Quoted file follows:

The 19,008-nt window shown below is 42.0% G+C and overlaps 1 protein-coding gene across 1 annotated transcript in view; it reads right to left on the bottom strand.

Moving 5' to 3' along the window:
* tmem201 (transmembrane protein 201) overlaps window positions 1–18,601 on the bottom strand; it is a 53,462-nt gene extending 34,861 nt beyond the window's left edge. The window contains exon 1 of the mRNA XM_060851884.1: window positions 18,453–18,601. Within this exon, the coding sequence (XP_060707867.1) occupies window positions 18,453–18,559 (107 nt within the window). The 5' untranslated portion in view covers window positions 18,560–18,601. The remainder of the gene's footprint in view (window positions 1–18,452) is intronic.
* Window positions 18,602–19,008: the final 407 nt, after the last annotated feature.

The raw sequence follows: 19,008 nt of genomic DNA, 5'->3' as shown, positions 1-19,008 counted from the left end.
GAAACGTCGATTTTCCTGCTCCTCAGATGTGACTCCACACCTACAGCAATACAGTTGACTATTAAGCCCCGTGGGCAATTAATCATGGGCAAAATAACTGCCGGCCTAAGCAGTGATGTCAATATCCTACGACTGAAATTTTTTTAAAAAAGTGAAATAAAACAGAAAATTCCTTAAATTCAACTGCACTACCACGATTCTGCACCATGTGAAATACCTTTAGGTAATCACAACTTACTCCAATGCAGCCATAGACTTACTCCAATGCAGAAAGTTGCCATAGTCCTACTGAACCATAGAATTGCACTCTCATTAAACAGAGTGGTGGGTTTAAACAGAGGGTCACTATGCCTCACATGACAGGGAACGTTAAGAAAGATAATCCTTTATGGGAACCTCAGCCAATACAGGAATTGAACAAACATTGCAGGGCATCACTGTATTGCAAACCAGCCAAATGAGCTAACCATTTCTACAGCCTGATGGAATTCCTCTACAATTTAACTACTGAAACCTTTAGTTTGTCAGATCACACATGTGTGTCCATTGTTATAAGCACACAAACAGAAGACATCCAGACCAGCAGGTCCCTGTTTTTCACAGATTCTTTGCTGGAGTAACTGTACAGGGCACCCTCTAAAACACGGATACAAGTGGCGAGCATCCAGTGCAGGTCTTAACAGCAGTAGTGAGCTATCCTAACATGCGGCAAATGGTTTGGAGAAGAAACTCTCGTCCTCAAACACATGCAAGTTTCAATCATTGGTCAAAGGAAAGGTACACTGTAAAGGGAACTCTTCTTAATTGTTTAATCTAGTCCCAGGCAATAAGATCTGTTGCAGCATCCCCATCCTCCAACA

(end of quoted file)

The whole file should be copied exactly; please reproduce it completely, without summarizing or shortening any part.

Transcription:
The 19,008-nt window shown below is 42.0% G+C and overlaps 1 protein-coding gene across 1 annotated transcript in view; it reads right to left on the bottom strand.

Moving 5' to 3' along the window:
* tmem201 (transmembrane protein 201) overlaps window positions 1–18,601 on the bottom strand; it is a 53,462-nt gene extending 34,861 nt beyond the window's left edge. The window contains exon 1 of the mRNA XM_060851884.1: window positions 18,453–18,601. Within this exon, the coding sequence (XP_060707867.1) occupies window positions 18,453–18,559 (107 nt within the window). The 5' untranslated portion in view covers window positions 18,560–18,601. The remainder of the gene's footprint in view (window positions 1–18,452) is intronic.
* Window positions 18,602–19,008: the final 407 nt, after the last annotated feature.

The raw sequence follows: 19,008 nt of genomic DNA, 5'->3' as shown, positions 1-19,008 counted from the left end.
GAAACGTCGATTTTCCTGCTCCTCAGATGTGACTCCACACCTACAGCAATACAGTTGACTATTAAGCCCCGTGGGCAATTAATCATGGGCAAAATAACTGCCGGCCTAAGCAGTGATGTCAATATCCTACGACTGAAATTTTTTTAAAAAAGTGAAATAAAACAGAAAATTCCTTAAATTCAACTGCACTACCACGATTCTGCACCATGTGAAATACCTTTAGGTAATCACAACTTACTCCAATGCAGCCATAGACTTACTCCAATGCAGAAAGTTGCCATAGTCCTACTGAACCATAGAATTGCACTCTCATTAAACAGAGTGGTGGGTTTAAACAGAGGGTCACTATGCCTCACATGACAGGGAACGTTAAGAAAGATAATCCTTTATGGGAACCTCAGCCAATACAGGAATTGAACAAACATTGCAGGGCATCACTGTATTGCAAACCAGCCAAATGAGCTAACCATTTCTACAGCCTGATGGAATTCCTCTACAATTTAACTACTGAAACCTTTAGTTTGTCAGATCACACATGTGTGTCCATTGTTATAAGCACACAAACAGAAGACATCCAGACCAGCAGGTCCCTGTTTTTCACAGATTCTTTGCTGGAGTAACTGTACAGGGCACCCTCTAAAACACGGATACAAGTGGCGAGCATCCAGTGCAGGTCTTAACAGCAGTAGTGAGCTATCCTAACATGCGGCAAATGGTTTGGAGAAGAAACTCTCGTCCTCAAACACATGCAAGTTTCAATCATTGGTCAAAGGAAAGGTACACTGTAAAGGGAACTCTTCTTAATTGTTTAATCTAGTCCCAGGCAATAAGATCTGTTGCAGCATCCCCATCCTCCAACA